An illustration of an article titled Scriptable Supercharges iOS 14 Widgets that is unmatched for any other app

A screen shot: Alex Kranz / Gizmodo

With iOS 14, iPhone users finally savor Life is a sweet sweet piece Anyone who has used an Android phone in the past decade is already familiar with it. It has strayed from most early widget apps and largely avoided most tools in general (and You probably should, too!). It is not 2009 and I am not using the original Motorola Droid. But Writable, An application from a developer Simon StofferingMay change my mind.

Scriptable allows you to set up cool Siri automation in iOS using Javascript, but with the advent of gadgets, it also allows you to run scripts directly on the Home screen – which means I can finally get the transparent weather and calendar widget that I prefer instead of the big box blocking paper My wall.

If you’re like me and most of your coding experience is limited to HTML or making the car in a TI-83 racing game look like it is famous, the myriad of Scriptable scripts might seem daunting at first. Luckily, most of the scripts I’ve come across have amazing instructions in the script itself, and Scriptable automatically encrypts things so you know what to replace and what not to replace.

One Github user He’s already compiled a great list of tools and scripts that you can run, including the one that finally lets you see what’s playing on Sonos without even opening the app. And on Github and Reddit, there are tons of people who can help guide you if you run a script and run into errors.

This scripting tool allows me to track my Homebridge server.  Nice!

This scripting tool allows me to track my Homebridge server. Nice!
A screen shot: Alex Kranz / Gizmodo

But one of the best script widgets I’ve found actually requires a couple of scripts, so I thought I’d break down my helpful guide here to guide you in using it so that you can also have a beautiful large weather widget that doesn’t hide a beautiful large background.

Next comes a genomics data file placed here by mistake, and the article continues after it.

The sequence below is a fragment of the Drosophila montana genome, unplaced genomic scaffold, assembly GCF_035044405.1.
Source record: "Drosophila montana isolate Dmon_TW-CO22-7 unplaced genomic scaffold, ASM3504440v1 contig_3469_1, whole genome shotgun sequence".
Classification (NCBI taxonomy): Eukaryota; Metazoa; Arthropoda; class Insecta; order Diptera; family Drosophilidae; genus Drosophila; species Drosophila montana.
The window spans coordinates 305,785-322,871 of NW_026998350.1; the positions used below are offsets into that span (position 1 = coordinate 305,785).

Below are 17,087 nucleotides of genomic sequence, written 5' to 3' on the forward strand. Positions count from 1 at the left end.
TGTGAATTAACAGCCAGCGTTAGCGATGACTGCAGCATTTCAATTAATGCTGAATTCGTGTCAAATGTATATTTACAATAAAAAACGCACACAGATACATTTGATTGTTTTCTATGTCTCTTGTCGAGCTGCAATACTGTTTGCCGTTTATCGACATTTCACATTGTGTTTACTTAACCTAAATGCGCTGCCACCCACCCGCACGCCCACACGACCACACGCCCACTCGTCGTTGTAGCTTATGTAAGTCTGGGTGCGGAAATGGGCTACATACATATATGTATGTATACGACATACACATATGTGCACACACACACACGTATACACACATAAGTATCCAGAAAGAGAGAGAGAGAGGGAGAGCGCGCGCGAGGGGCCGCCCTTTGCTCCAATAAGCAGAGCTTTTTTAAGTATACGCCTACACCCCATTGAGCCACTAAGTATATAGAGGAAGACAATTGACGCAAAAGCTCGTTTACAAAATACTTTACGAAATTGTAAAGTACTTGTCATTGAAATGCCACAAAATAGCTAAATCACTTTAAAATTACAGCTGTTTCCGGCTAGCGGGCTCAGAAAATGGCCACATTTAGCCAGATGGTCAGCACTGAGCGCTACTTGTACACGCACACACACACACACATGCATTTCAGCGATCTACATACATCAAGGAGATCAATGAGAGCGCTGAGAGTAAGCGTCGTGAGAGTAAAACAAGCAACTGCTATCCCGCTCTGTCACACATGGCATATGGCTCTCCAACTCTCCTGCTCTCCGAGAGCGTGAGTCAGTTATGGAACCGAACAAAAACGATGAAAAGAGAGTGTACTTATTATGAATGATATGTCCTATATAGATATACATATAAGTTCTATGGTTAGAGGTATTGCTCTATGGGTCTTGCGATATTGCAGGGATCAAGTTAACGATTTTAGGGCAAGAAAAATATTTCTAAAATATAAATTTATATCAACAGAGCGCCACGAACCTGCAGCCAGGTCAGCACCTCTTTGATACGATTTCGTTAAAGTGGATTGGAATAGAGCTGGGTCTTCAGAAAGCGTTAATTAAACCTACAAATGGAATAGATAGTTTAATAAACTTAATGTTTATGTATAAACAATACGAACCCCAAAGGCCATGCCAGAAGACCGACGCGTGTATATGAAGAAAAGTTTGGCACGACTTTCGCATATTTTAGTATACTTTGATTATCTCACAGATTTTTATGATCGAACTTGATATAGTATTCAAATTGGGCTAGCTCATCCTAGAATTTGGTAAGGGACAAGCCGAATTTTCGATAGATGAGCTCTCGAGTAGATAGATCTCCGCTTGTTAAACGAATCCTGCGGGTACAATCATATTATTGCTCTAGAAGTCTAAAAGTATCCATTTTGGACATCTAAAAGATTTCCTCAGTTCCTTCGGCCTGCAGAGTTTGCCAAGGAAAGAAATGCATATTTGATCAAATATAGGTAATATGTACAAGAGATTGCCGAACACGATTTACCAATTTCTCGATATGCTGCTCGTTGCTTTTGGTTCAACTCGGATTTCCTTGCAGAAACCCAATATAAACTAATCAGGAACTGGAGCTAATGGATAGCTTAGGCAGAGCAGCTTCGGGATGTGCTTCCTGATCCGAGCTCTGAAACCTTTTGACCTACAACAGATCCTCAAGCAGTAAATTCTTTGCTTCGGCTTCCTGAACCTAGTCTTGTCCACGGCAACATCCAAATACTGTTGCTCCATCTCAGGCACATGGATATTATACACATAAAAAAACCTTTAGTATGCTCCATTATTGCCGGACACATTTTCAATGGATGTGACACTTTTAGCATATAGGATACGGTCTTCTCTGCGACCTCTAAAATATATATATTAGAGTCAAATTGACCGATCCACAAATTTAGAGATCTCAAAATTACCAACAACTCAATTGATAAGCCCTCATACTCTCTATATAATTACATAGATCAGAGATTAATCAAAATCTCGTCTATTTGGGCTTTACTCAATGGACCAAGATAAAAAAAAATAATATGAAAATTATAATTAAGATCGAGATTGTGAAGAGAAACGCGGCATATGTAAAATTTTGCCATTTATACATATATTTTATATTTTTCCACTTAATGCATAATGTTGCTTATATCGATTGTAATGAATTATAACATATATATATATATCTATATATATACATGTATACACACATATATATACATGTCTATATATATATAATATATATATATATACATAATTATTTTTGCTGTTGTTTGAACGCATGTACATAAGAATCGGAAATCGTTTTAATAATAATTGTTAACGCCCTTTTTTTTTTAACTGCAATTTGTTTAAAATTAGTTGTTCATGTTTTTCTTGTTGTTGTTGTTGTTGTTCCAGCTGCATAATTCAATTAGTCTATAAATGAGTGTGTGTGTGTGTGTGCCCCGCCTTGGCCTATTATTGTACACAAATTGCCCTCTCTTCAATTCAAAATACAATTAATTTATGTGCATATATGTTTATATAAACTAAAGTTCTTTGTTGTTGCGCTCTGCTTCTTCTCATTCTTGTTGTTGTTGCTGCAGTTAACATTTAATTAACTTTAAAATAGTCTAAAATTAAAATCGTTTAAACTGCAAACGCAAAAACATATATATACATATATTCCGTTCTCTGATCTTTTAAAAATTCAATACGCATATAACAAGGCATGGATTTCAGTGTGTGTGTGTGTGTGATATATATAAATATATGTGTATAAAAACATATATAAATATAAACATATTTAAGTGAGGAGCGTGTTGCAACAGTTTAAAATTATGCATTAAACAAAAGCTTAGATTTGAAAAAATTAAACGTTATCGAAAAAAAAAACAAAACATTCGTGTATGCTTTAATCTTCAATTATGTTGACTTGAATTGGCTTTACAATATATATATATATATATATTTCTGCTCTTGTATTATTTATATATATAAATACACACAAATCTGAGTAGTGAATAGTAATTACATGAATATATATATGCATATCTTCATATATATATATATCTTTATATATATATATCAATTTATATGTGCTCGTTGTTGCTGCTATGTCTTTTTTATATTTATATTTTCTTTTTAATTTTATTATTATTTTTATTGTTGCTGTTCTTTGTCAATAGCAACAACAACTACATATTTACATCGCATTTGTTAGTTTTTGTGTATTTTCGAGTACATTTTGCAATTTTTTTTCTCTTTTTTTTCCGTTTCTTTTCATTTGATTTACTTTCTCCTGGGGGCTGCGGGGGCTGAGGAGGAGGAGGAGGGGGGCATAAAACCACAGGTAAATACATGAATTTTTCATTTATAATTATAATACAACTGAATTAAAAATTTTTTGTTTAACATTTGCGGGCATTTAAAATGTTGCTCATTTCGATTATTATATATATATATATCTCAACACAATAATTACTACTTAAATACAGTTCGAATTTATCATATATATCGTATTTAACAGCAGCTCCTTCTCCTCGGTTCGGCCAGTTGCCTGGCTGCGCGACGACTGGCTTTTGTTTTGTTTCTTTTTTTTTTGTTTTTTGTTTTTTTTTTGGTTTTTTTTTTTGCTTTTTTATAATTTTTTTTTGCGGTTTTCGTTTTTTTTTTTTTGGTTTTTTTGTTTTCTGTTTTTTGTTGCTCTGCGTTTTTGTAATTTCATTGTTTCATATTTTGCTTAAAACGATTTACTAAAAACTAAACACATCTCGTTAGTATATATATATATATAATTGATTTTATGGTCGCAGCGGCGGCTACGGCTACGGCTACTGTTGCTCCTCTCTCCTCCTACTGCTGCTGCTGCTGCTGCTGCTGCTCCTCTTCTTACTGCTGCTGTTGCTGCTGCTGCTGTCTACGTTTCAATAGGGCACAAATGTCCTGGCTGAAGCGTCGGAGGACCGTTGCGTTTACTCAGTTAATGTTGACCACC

Both programs are from developer Max Zeryck. The first, Widget-Blur, solves one of the most annoying issues with iOS gadgets – it doesn’t support background blur or transparencies. Widget blur Uses a screenshot of your wallpaper to produce a background image that perfectly matches the limitations of iOS tools, making the tool’s background appear essentially transparent. You will need this if you want to use the other widget, Weather Cal, and you have a transparent background.

To get started, you will need to open the link above on your phone. You will see 807 lines of code. Copy all of them and then open the Scriptable app, click on the blue plus sign in the upper right corner, and paste the script. At this point, you can also rename the script so you don’t confuse it with others. To do this, just click on the name at the top and rename it as you like. When it’s all sorted, you can tap on File play Button in the lower right corner. Then, the text will guide you through things, including going to “vibrate mode” on the home screen to take a screenshot. When everything is done, you’ll have a photo ready-made widget stored in your photo album.

Now it’s time to get the Weather Cal widget and set it up. You can get the script in two ways: Either by copying and pasting it from Github Or, choose Weather Cal Widget Builder from the Scriptable Gallery section. I did the latter to avoid copy and paste errors.

Once you upload the text, you have some work to do. The Weather Cal app is incredibly customizable, but it can be tedious if you’re not used to programming. That’s okay! It’s really easy, I swear.

First, you’ll need an API key from OpenWeather To run the weather side of the tool. Currently free API Keys from OpenWeather, So sign up for one And wait for it to be delivered to your inbox.

Back in the script, you’ll need to paste the API key between the quotation marks in Line 8. If you can’t see the line numbers for the code, go back to the Scripts menu in Scriptable and hit the button Settings Button in the upper left corner. Then choose editor And make the switch Show line numbers.

For me, the most difficult part of the entire setup process is pasting the API key into the script. Text editing and writing on your phone screen don’t mix completely. I moved the cursor by holding down the space bar and then created a big gap between the quotes so that I had enough room to touch the screen until paste Prompt appeared.

Once you have entered an API key, it’s just a matter of making any other settings for the tool you want. You can choose Fahrenheit or Celsius, dictate visual calendars, and even change the font type used. Zeryck did a great job documenting what each line of code does, so it’s easy to tweak things. It even warns you about the code that you don’t touch if you are less familiar with Javascript.

Once you’re done making changes, tap play A button to run the script for the first time. This step is very crucial. If you try to run the script directly from the tool first, it won’t be able to get permission from iOS to verify your site. Launch it directly in Scriptable app first to avoid this.

Next, add the Scriptable widget to your home screen, choose Weather Cal script, and have fun getting widgets that don’t feel like you’re out of date by nearly a decade.

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